This development is related to another interesting development in software design, namely the birth of Software Pragmatics. This is important enough to merit capitalization.

To explain the grand statement, in linguistics pragmatics refers to the study of the relationship between language and context-of-use (This definition quoted from Speech and Language Processing. Among the topics of lingustic pragmatics are discourse analysis, and how language is used to model the world (semiotics). Software Pragmatics does the same thing for software development. The key discipline in Software Pragmatics is the pattern movement inspired by the well-known Design Patterns book. And of course there's the very influential book called The Pragmatic Programmer which is almost against theory, but just emphasizes everyday pragmatic thinking. I still think it's authors manage to make a great deal of very valid and general points, even though the scope of their book is not as grand as the scope of the patterns movement. Thirdly there is the new situation and conversation oriented project methodologies such as Extreme programming, which also fit the mold: Orienting the development of the craft towards elevating the quality of the work process and communication as opposed to a more theoretical rigorous invention of new technique which is the classical model for development of the trade.

The collection of books just mentioned have had a remarkable influence. I believe that the familiarization of huge numbers of programmers to component based development on the Windows platform is sort of the illegitimate father of this success. It certainly wasn't the heavy smalltalk bias of the original Design Patterns and Extreme Programming inventors. The component based development approach is exactly focused on reapplication of effective work processes as opposed to a more invention-like approach.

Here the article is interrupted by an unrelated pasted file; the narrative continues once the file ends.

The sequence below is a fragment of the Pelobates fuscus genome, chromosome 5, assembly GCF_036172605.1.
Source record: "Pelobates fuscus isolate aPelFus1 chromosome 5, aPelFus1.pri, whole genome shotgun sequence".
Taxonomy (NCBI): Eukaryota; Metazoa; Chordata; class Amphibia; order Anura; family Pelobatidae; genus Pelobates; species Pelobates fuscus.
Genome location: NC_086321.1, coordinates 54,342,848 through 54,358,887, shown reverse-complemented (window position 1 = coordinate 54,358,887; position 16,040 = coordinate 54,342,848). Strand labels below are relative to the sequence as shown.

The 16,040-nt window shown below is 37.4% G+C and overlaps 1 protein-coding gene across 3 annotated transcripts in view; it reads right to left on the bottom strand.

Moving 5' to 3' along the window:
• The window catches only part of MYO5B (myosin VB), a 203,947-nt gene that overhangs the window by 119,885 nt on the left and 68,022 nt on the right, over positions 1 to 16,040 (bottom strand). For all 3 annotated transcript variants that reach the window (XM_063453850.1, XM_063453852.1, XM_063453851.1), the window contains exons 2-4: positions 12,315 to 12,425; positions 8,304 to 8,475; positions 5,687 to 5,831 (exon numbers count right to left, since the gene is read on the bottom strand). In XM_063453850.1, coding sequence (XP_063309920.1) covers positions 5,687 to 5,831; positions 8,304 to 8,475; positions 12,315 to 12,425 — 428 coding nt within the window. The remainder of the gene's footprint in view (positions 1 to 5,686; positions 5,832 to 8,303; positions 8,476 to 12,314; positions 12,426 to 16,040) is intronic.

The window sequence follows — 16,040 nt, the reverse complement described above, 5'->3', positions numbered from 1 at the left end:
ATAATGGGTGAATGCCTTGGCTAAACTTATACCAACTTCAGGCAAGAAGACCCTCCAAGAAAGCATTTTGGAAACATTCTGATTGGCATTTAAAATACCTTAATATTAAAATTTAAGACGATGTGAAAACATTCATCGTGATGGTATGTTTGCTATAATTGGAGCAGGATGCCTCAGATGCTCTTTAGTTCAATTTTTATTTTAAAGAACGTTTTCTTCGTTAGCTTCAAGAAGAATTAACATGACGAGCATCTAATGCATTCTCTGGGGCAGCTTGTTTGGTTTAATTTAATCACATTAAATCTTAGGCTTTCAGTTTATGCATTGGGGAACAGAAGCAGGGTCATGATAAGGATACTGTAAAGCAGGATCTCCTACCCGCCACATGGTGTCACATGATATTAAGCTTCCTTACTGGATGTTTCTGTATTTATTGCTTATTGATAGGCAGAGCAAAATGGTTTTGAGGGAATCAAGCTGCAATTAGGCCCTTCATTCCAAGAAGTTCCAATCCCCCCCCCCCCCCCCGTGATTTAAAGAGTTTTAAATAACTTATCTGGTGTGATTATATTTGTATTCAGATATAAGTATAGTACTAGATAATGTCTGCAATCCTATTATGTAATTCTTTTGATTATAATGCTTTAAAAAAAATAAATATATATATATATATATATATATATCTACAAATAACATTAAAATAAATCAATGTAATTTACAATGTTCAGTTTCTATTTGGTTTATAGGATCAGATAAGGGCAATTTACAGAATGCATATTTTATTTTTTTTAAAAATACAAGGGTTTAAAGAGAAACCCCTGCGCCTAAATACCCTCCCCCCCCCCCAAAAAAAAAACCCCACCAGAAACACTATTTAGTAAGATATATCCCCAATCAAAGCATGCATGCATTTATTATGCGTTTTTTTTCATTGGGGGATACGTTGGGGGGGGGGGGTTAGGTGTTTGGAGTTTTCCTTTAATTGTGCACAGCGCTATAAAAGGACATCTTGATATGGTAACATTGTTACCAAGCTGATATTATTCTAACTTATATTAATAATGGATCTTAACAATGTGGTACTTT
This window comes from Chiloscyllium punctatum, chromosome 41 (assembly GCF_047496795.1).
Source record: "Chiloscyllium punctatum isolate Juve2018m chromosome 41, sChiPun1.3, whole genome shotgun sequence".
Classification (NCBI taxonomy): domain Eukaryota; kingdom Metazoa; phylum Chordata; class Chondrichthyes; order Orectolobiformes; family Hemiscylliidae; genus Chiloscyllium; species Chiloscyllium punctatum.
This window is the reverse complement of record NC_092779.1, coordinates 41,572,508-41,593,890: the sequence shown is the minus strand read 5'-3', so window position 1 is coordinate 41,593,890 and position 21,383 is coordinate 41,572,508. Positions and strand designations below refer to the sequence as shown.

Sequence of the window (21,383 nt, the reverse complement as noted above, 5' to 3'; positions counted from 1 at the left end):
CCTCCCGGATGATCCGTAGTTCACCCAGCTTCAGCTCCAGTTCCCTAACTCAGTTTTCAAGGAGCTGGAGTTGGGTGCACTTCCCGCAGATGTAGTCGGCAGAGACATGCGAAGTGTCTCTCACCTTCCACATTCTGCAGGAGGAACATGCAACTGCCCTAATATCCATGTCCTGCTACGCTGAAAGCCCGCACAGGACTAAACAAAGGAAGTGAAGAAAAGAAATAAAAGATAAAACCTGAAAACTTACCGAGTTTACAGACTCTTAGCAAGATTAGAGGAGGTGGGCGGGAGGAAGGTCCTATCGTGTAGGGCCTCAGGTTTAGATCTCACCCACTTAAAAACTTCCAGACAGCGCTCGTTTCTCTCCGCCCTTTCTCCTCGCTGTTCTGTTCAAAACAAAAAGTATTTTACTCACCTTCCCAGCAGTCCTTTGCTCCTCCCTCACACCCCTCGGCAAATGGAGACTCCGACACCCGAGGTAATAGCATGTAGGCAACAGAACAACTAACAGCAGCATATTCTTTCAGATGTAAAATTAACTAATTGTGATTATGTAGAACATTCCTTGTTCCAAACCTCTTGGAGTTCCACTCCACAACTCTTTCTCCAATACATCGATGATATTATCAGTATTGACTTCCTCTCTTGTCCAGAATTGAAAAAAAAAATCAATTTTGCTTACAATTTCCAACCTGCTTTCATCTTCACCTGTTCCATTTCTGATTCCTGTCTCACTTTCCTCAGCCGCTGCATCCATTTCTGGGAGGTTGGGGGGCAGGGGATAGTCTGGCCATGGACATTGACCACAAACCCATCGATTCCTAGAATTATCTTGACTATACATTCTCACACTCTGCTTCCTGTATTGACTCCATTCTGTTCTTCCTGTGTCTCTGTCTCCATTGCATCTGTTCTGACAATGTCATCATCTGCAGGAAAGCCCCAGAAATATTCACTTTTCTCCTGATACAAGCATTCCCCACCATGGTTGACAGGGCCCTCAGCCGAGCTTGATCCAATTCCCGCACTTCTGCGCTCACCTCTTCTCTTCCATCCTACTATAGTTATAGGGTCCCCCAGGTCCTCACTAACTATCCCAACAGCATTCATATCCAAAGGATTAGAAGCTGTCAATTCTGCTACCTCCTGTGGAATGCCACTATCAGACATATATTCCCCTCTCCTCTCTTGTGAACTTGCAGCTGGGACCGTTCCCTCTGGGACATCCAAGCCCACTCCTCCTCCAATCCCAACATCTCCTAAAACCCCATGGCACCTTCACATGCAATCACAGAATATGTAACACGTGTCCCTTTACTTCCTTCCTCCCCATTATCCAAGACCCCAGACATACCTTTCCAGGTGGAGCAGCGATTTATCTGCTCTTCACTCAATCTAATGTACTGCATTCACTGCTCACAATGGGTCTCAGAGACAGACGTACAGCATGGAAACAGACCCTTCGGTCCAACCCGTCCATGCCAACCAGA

This brings us back to the original question of why Brooks' points on software development still apply. As pointed out by Brooks there have been numerous grand schemes to change the face of software development: Automatic programming, Generative programming, Expert systems, etc. Why the success of Component based development ? And why does this work where the grand schemes fail. When thinking about this I am reminded of Steve Mann's concept of Humanistic Intelligence. Humanistic Intelligence is a concept for intelligent signal processing that emphasizes the human brain as the intelligent processor of signals, as opposed to other concepts of machine intelligence, where the effort goes into adding intelligence to the machine. The idea behind HI is that it is orders of magnitude simpler to enhance the sensory experience of the human brain to include signals normally processed by machines as opposed to adding intelligent processing to the machines receiving the signals:

Rather than trying to emulate human intelligence, HI recognizes that the human brain is perhaps the best neural network of its kind, and that there are many new signal processing applications, within the domain of personal technologies, that can make use of this excellent but often overlooked processor

Software Pragmatics could be seen as an example of Humanistic Intelligence. The developers stays at the center of the development process, only his sensory experience is enhanced through better conceptualization via components and patterns and through better tooling. This also explains some of the more significant demographic shifts in the world of software developers. The rise of modern reflective languages like Java and Microsofts .NET platform are an indication that the most effective machine assistance in development is conversational/discursive in nature. Standard modern tools that programmers live by, like symbol completion and symbol browsing are examples of this. The developer is left in control, and automated programming is deemphasized (I consider the curse of the one-way wizard to be a step down in productivity).

Posted by Claus at June 22, 2002 10:27 PM